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Trailer for Rival 34

19 Jan 2016

Christmas 2015 will be fondly remembered by my wife and kids as a season of wind and rain and cabin fever while Dad escaped to "work on the trailer". Luckily I had the assistance of a very skilled welder / fabricator and the effort was occasionally supervised by a man who has owned many boats and trailers.

We had the use of a heavy machinery repair workshop and access to some scrap metal, including 2 mismatched truck axles and 2 girders of unequal dimensions which made up the parallel(?) sides of the chassis.

Some initial work was required to cut out the rusted and seized brakes from inside the wheels, and weld the axles to disable the built-in steering and prevent any future turning of the wheels. From there we proceeded to line up the unequal sized axles with the axle centres hopefully in a straight line between the wheels.

There were some existing holes in the heavy cast iron axles which we used in order to attach the girders, but as these holes were not exactly the same distance from centre on each axle the girders had to bend slightly to achieve this, and were then clamped and drilled with a heavy duty magnetic drill to make the fixing holes.

Once we had two girders fixed to two axles some cross pieces and end pieces were added. The next job was to measure from drawings and on the boat to decide the best positions for uprights, and to check the length of drawbar required.

The drawbar was made from another girder and the hitch was set up to to be approx 2 feet in front of the boat's bow to allow for clearance on the tractor cab.

It was decided to position uprights just in front of the mast and also about 10 feet aft of that position. Corresponding in theory to Sections 6 and 11 on the table of offsets / line drawings. It was useful that the height of sheerline and half-breadth of hull to outer edge of toerail were given at those positions in the table of offsets.

The 9" channel iron for the keel was sourced, this ended up being a little too tight for the widest part of the keel, which suffered a bit of compression and slight surface damage as it settled into its base on the trailer.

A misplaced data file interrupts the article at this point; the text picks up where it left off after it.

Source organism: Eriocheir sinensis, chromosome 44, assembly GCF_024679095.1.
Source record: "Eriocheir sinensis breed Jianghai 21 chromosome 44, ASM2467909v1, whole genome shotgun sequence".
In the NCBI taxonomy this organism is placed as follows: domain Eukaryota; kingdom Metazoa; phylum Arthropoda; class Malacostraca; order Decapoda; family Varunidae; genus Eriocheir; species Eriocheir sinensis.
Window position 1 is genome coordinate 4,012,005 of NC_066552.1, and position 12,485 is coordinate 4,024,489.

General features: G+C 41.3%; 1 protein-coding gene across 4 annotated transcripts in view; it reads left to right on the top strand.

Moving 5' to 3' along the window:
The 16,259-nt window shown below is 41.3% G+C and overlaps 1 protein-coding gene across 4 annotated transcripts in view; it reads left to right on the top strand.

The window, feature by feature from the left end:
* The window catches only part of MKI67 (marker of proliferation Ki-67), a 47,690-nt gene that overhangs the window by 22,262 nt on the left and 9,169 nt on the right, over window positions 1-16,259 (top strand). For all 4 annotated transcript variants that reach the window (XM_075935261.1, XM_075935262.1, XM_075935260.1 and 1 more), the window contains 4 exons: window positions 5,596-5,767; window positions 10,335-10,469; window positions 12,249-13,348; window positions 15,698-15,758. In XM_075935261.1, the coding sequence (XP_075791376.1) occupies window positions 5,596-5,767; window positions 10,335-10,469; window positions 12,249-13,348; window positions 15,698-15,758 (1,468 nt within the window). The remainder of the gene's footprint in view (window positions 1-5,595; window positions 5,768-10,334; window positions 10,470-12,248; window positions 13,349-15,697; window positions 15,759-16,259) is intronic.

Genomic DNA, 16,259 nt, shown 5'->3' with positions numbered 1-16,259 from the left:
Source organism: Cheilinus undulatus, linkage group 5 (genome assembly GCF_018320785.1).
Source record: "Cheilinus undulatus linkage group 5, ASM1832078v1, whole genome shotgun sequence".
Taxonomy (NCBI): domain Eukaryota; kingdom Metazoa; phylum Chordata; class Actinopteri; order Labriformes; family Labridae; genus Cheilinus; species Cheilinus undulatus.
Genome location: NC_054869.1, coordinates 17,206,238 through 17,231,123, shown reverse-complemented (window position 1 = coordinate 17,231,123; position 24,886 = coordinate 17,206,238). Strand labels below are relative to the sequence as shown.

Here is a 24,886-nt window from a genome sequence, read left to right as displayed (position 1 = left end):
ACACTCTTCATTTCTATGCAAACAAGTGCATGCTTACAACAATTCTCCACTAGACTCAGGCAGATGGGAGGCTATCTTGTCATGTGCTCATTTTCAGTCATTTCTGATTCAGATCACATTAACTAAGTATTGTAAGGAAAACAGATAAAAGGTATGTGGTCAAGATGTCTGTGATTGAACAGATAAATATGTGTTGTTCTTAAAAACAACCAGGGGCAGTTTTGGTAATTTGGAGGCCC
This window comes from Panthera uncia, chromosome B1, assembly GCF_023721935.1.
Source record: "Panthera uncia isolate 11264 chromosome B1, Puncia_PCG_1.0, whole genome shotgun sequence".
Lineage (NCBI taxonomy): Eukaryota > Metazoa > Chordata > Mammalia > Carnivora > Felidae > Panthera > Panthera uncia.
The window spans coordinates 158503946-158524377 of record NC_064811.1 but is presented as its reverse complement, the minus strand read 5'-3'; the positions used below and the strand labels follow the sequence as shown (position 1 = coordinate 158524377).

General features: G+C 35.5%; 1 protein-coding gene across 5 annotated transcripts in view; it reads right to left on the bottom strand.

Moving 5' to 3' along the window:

6 guide bars were added to help the keel slide down into the channel.

Improvements for next year

The boat is positioned a foot or 2 further back on the trailer from where it was intended to be. With a 10 foot keel base under the 6 foot long keel it is not a problem but we will add a horizontal bar in front of the keel for next time so that when the keel butts up against it we will know its in the right place as we position the boat on the trailer under water.

As the studs & nuts on the double wheels on one of the axles would need to be cut away in order to remove them, we had 5 wheels on 2 axles which performed ok on the road when being towed from the workshop to the slipway but I plan to replace a wheel or two before towing the trailer with the boat on the road. It only had to travel about 50 metres from slipway to its parking spot.

Materials / Dimensions: 
Main chassis girder length: 22 feet 
Drawbar & hitch made from another shorter girder

Cross pieces support under girders and providing the wider bases under the uprights were made from 6" channel iron, end pieces from girders and 6" channel iron.

Uprights: front posts approx 70mm diameter, rear posts approx 60mm diameter, one rear post hinged to allow the widest part of boat to pass through

Channel iron for keel base: 9" channel width (external) with approx 8" internal space and approx 10 feet long

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